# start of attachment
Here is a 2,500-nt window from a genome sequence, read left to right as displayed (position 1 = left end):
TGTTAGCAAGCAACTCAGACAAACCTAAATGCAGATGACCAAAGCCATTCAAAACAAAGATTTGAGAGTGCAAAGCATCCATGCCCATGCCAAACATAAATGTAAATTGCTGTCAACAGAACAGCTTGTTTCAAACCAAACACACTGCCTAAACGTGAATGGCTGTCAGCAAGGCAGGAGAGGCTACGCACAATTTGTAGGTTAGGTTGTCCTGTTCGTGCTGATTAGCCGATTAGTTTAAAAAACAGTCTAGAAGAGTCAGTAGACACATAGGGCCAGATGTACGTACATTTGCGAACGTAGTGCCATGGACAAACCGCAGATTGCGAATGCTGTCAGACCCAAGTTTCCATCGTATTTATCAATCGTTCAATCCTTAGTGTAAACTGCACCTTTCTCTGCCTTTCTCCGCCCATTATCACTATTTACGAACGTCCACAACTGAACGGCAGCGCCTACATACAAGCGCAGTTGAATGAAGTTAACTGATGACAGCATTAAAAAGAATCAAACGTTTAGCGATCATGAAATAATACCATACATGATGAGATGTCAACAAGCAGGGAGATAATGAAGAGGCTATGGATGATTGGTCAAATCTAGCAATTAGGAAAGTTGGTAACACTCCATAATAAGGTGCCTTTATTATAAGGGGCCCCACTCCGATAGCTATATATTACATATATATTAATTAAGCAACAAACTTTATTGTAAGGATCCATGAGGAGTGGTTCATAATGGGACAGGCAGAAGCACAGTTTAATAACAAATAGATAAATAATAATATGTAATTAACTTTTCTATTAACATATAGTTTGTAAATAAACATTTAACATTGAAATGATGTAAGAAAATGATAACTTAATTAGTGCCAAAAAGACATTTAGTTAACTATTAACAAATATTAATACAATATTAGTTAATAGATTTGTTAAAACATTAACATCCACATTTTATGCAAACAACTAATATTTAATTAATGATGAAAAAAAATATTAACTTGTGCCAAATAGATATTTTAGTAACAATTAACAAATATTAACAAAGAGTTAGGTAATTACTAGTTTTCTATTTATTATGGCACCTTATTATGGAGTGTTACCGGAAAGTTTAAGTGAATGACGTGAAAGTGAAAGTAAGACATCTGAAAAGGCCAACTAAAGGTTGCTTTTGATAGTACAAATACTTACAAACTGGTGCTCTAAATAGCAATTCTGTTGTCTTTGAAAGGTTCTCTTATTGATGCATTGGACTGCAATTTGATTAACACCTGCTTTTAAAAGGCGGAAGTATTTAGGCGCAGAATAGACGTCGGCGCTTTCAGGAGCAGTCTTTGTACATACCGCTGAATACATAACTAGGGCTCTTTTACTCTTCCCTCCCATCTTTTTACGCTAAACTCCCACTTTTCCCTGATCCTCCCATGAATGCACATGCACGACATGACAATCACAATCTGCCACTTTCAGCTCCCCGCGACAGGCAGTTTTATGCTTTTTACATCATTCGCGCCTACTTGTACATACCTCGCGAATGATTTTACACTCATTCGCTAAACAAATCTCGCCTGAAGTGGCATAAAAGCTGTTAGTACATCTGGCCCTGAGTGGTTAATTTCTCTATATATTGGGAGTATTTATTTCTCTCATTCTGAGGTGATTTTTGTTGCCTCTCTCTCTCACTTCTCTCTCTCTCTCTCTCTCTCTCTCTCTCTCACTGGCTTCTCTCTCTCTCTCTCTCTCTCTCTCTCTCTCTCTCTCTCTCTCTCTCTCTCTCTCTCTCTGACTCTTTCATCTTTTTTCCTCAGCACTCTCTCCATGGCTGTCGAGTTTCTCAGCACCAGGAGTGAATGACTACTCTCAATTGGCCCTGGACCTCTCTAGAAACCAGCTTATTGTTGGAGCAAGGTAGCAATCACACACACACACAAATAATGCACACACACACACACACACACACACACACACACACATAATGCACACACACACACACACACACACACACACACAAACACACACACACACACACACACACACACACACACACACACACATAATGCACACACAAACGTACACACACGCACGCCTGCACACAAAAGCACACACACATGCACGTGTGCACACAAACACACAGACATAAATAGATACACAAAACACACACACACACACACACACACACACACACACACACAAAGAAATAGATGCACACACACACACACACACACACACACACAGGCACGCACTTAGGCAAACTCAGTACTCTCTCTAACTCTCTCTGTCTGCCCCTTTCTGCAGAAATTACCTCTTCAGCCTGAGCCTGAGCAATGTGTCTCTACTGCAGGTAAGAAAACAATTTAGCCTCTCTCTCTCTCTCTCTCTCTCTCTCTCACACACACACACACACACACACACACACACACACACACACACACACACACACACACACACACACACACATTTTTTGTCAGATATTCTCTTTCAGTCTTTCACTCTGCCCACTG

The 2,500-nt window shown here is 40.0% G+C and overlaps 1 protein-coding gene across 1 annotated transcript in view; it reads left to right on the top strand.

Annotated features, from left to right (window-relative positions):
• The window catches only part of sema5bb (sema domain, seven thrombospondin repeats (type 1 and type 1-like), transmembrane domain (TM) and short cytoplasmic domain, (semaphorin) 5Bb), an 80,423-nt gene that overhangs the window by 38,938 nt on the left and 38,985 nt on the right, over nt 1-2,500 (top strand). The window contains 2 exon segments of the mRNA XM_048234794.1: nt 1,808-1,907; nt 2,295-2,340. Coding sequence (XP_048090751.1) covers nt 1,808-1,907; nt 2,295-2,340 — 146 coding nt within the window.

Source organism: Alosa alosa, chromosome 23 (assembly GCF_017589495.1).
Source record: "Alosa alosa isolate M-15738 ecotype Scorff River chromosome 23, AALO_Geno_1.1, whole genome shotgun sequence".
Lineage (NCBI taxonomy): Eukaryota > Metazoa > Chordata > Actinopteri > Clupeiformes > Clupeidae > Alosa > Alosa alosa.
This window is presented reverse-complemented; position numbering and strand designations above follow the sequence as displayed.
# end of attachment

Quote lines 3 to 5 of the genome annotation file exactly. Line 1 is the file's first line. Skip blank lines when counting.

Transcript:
The 2,500-nt window shown here is 40.0% G+C and overlaps 1 protein-coding gene across 1 annotated transcript in view; it reads left to right on the top strand.

Annotated features, from left to right (window-relative positions):
• The window catches only part of sema5bb (sema domain, seven thrombospondin repeats (type 1 and type 1-like), transmembrane domain (TM) and short cytoplasmic domain, (semaphorin) 5Bb), an 80,423-nt gene that overhangs the window by 38,938 nt on the left and 38,985 nt on the right, over nt 1-2,500 (top strand). The window contains 2 exon segments of the mRNA XM_048234794.1: nt 1,808-1,907; nt 2,295-2,340. Coding sequence (XP_048090751.1) covers nt 1,808-1,907; nt 2,295-2,340 — 146 coding nt within the window.